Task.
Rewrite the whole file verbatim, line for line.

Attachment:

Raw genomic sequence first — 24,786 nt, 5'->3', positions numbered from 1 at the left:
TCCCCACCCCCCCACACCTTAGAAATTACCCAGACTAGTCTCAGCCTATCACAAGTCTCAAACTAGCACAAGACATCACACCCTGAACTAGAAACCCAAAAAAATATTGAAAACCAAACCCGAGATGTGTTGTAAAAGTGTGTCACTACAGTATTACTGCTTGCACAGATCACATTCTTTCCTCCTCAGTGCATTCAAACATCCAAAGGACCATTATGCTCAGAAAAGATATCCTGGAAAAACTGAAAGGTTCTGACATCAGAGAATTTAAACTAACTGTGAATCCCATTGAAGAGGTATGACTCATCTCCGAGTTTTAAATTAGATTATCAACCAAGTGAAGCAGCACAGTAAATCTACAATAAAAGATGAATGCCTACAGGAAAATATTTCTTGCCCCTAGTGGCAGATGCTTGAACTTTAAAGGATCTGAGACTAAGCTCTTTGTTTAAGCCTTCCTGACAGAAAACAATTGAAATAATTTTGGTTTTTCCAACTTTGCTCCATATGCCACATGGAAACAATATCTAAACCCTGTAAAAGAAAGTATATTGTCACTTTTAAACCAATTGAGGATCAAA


Raw genomic sequence first — 24,786 nt, 5'->3', positions numbered from 1 at the left:
TCCCCACCCCCCCACACCTTAGAAATTACCCAGACTAGTCTCAGCCTATCACAAGTCTCAAACTAGCACAAGACATCACACCCTGAACTAGAAACCCAAAAAAATATTGAAAACCAAACCCGAGATGTGTTGTAAAAGTGTGTCACTACAGTATTACTGCTTGCACAGATCACATTCTTTCCTCCTCAGTGCATTCAAACATCCAAAGGACCATTATGCTCAGAAAAGATATCCTGGAAAAACTGAAAGGTTCTGACATCAGAGAATTTAAACTAACTGTGAATCCCATTGAAGAGGTATGACTCATCTCCGAGTTTTAAATTAGATTATCAACCAAGTGAAGCAGCACAGTAAATCTACAATAAAAGATGAATGCCTACAGGAAAATATTTCTTGCCCCTAGTGGCAGATGCTTGAACTTTAAAGGATCTGAGACTAAGCTCTTTGTTTAAGCCTTCCTGACAGAAAACAATTGAAATAATTTTGGTTTTTCCAACTTTGCTCCATATGCCACATGGAAACAATATCTAAACCCTGTAAAAGAAAGTATATTGTCACTTTTAAACCAATTGAGGATCAAA